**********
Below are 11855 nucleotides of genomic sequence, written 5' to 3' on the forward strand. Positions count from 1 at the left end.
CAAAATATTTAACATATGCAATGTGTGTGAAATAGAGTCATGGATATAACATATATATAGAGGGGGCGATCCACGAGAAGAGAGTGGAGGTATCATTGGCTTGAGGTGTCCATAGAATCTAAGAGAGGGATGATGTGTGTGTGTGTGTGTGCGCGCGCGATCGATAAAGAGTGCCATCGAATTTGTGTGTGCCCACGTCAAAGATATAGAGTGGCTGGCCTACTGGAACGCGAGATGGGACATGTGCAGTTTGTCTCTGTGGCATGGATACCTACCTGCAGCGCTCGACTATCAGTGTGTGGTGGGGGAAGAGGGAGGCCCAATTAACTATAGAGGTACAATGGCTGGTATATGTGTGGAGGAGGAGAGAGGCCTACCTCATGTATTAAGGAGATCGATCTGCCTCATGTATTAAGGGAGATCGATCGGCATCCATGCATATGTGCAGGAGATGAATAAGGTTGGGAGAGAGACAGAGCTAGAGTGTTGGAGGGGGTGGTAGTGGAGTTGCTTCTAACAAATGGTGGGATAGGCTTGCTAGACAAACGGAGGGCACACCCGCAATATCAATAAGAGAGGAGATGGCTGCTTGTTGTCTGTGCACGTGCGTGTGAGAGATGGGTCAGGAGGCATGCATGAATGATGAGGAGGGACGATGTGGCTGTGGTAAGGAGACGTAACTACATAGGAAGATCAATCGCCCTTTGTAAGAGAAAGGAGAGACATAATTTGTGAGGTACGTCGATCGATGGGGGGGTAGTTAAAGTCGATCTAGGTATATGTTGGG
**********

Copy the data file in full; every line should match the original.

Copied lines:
Below are 11855 nucleotides of genomic sequence, written 5' to 3' on the forward strand. Positions count from 1 at the left end.
CAAAATATTTAACATATGCAATGTGTGTGAAATAGAGTCATGGATATAACATATATATAGAGGGGGCGATCCACGAGAAGAGAGTGGAGGTATCATTGGCTTGAGGTGTCCATAGAATCTAAGAGAGGGATGATGTGTGTGTGTGTGTGTGCGCGCGCGATCGATAAAGAGTGCCATCGAATTTGTGTGTGCCCACGTCAAAGATATAGAGTGGCTGGCCTACTGGAACGCGAGATGGGACATGTGCAGTTTGTCTCTGTGGCATGGATACCTACCTGCAGCGCTCGACTATCAGTGTGTGGTGGGGGAAGAGGGAGGCCCAATTAACTATAGAGGTACAATGGCTGGTATATGTGTGGAGGAGGAGAGAGGCCTACCTCATGTATTAAGGAGATCGATCTGCCTCATGTATTAAGGGAGATCGATCGGCATCCATGCATATGTGCAGGAGATGAATAAGGTTGGGAGAGAGACAGAGCTAGAGTGTTGGAGGGGGTGGTAGTGGAGTTGCTTCTAACAAATGGTGGGATAGGCTTGCTAGACAAACGGAGGGCACACCCGCAATATCAATAAGAGAGGAGATGGCTGCTTGTTGTCTGTGCACGTGCGTGTGAGAGATGGGTCAGGAGGCATGCATGAATGATGAGGAGGGACGATGTGGCTGTGGTAAGGAGACGTAACTACATAGGAAGATCAATCGCCCTTTGTAAGAGAAAGGAGAGACATAATTTGTGAGGTACGTCGATCGATGGGGGGGTAGTTAAAGTCGATCTAGGTATATGTTGGG